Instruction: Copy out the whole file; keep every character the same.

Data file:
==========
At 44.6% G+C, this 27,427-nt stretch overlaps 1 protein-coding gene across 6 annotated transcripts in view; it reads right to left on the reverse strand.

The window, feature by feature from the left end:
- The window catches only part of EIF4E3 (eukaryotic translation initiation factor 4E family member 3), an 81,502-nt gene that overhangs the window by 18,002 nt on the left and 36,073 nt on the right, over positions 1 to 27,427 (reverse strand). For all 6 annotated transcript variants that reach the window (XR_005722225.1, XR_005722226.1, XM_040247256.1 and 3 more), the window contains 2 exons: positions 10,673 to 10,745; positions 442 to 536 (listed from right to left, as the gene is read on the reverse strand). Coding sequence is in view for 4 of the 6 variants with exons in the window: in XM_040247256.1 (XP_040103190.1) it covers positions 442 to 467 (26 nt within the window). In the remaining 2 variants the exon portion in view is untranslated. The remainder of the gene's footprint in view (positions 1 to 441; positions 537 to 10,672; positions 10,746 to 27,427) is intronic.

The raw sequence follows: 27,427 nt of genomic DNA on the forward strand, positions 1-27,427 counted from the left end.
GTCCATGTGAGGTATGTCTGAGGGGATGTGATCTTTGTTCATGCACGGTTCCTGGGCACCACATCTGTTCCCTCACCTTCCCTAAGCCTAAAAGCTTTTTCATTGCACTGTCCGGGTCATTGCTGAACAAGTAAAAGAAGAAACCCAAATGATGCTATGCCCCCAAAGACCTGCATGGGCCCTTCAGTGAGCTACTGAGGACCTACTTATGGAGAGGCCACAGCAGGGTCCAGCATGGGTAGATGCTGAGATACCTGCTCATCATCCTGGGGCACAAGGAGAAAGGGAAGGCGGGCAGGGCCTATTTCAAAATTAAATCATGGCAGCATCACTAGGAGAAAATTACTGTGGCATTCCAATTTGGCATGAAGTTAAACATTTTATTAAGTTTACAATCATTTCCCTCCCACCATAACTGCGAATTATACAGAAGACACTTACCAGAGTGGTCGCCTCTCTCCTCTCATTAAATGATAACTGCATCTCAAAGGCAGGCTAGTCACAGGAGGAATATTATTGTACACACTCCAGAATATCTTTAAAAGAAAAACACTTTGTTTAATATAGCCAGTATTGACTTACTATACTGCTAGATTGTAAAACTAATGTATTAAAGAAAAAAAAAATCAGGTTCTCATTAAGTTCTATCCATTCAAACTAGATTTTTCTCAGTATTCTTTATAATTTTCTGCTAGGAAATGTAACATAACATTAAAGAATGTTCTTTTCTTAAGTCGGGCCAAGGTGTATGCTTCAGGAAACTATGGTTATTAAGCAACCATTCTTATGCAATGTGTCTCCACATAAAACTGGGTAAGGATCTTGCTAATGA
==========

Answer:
At 44.6% G+C, this 27,427-nt stretch overlaps 1 protein-coding gene across 6 annotated transcripts in view; it reads right to left on the reverse strand.

The window, feature by feature from the left end:
- The window catches only part of EIF4E3 (eukaryotic translation initiation factor 4E family member 3), an 81,502-nt gene that overhangs the window by 18,002 nt on the left and 36,073 nt on the right, over positions 1 to 27,427 (reverse strand). For all 6 annotated transcript variants that reach the window (XR_005722225.1, XR_005722226.1, XM_040247256.1 and 3 more), the window contains 2 exons: positions 10,673 to 10,745; positions 442 to 536 (listed from right to left, as the gene is read on the reverse strand). Coding sequence is in view for 4 of the 6 variants with exons in the window: in XM_040247256.1 (XP_040103190.1) it covers positions 442 to 467 (26 nt within the window). In the remaining 2 variants the exon portion in view is untranslated. The remainder of the gene's footprint in view (positions 1 to 441; positions 537 to 10,672; positions 10,746 to 27,427) is intronic.

The raw sequence follows: 27,427 nt of genomic DNA on the forward strand, positions 1-27,427 counted from the left end.
GTCCATGTGAGGTATGTCTGAGGGGATGTGATCTTTGTTCATGCACGGTTCCTGGGCACCACATCTGTTCCCTCACCTTCCCTAAGCCTAAAAGCTTTTTCATTGCACTGTCCGGGTCATTGCTGAACAAGTAAAAGAAGAAACCCAAATGATGCTATGCCCCCAAAGACCTGCATGGGCCCTTCAGTGAGCTACTGAGGACCTACTTATGGAGAGGCCACAGCAGGGTCCAGCATGGGTAGATGCTGAGATACCTGCTCATCATCCTGGGGCACAAGGAGAAAGGGAAGGCGGGCAGGGCCTATTTCAAAATTAAATCATGGCAGCATCACTAGGAGAAAATTACTGTGGCATTCCAATTTGGCATGAAGTTAAACATTTTATTAAGTTTACAATCATTTCCCTCCCACCATAACTGCGAATTATACAGAAGACACTTACCAGAGTGGTCGCCTCTCTCCTCTCATTAAATGATAACTGCATCTCAAAGGCAGGCTAGTCACAGGAGGAATATTATTGTACACACTCCAGAATATCTTTAAAAGAAAAACACTTTGTTTAATATAGCCAGTATTGACTTACTATACTGCTAGATTGTAAAACTAATGTATTAAAGAAAAAAAAAATCAGGTTCTCATTAAGTTCTATCCATTCAAACTAGATTTTTCTCAGTATTCTTTATAATTTTCTGCTAGGAAATGTAACATAACATTAAAGAATGTTCTTTTCTTAAGTCGGGCCAAGGTGTATGCTTCAGGAAACTATGGTTATTAAGCAACCATTCTTATGCAATGTGTCTCCACATAAAACTGGGTAAGGATCTTGCTAATGA